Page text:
The dichotomy dilemma
Laissez-passer, Effroyables Jardins and Monsieur Batignole
in Reframing remembrance
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Chapter 3 examines the grey zone which exists in between resistance and collaboration: an ambiguous zone which challenges characters with a moral dilemma. This had been seen in Le Silence de la mer, La Traversée de Paris, La Grande Vadrouille and Le Dernier Métro, but more recently in Laissez-passer (Bertrand Tavernier), Effroyables Jardins (Jean Becker) and Monsieur Batignole (Gérard Jugnot). These films offer nuanced representations of actions taken by everyday French citizens in order to survive and, usually through a transformative experience, make a contribution to the Franco-Français conflict. The self-reflective narrative of Tavernier’s Laissez-passer places itself within the cinema industry during the time of the Occupation by focusing on two (real-life) men; an assistant director and a screenwriter. Each resists in some way, both feeling the heavy responsibility of their roles as storytellers and ‘history makers’ during this difficult period. Jugnot’s Monsieur Batignole and Becker’s Effroyables Jardins each interrogate the notion of choice and agency, with central characters forced to make a decision, to pick a side; attentisme (simply waiting for the war to end) and passivity no longer remain options. The characters in these whimsical films choose to protect those around them, to become unlikely heroes.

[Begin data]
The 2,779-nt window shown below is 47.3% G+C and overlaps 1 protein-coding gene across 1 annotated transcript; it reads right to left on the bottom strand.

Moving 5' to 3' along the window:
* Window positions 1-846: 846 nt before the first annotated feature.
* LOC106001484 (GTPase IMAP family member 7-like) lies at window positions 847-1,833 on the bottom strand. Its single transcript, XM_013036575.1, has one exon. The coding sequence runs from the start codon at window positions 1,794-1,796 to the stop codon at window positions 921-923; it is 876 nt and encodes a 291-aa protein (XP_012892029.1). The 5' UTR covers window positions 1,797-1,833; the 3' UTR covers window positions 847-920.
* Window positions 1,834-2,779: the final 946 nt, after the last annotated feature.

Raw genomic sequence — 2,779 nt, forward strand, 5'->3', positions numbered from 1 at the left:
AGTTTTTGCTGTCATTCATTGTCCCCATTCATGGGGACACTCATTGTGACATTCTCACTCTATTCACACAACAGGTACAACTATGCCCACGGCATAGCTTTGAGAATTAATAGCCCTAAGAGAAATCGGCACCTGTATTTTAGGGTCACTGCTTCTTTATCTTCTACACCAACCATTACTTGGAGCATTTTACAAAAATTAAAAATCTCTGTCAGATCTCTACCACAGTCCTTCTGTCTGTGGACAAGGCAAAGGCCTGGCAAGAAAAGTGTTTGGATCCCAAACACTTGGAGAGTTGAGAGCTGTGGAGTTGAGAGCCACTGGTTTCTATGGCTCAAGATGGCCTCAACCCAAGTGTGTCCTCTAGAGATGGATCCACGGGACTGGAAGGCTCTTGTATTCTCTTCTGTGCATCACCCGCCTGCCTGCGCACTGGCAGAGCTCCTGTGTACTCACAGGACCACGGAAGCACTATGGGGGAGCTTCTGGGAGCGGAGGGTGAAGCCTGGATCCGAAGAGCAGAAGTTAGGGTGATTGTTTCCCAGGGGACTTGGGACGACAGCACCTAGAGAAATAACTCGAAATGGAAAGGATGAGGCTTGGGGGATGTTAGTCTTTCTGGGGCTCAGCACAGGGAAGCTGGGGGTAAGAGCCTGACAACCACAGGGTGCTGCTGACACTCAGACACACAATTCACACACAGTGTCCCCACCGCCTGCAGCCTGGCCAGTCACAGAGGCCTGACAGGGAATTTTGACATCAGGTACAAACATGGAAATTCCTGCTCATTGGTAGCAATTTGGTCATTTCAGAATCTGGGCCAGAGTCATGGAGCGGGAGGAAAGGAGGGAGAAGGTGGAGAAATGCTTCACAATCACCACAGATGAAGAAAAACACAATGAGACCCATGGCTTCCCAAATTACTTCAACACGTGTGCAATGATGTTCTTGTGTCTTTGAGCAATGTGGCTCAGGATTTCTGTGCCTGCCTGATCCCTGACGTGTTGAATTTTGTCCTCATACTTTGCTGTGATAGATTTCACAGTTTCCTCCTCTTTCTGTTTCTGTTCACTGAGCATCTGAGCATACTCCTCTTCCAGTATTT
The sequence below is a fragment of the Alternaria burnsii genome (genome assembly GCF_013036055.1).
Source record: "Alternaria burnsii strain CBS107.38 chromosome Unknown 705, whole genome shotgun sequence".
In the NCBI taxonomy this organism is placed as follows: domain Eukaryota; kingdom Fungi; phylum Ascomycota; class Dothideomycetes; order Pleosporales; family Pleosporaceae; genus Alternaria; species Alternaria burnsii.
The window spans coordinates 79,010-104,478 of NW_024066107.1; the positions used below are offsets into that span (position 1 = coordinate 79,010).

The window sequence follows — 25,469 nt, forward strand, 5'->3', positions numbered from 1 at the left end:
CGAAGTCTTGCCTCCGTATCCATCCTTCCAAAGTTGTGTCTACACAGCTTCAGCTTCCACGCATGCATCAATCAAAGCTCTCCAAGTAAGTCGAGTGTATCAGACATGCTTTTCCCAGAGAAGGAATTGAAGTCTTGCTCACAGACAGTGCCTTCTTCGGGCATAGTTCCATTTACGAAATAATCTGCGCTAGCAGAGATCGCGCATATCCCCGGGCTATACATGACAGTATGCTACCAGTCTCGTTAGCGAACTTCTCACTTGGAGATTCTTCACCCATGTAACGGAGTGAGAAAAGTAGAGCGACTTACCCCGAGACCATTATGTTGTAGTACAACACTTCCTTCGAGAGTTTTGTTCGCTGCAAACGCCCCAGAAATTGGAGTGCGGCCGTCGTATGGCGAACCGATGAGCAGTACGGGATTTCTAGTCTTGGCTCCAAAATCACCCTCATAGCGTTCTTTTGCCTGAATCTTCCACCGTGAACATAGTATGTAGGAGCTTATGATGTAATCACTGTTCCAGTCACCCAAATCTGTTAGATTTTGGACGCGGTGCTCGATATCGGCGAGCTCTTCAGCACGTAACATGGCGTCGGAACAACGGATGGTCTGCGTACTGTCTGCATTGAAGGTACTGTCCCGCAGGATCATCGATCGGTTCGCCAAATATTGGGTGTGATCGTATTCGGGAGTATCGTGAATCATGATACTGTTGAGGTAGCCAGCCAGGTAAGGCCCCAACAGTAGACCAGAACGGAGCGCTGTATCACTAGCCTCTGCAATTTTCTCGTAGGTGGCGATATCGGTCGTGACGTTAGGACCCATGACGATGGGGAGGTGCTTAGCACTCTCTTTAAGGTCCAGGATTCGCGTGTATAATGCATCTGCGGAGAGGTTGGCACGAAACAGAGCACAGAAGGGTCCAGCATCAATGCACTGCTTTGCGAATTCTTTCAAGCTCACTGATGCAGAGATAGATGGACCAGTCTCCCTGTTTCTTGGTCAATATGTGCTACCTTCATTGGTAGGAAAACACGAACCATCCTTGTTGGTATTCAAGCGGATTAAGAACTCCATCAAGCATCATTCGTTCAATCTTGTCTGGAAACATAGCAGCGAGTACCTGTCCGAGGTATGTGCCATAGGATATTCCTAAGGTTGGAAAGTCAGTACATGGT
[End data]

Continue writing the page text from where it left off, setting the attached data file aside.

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Reframing remembrance

Contemporary French cinema and the Second World War


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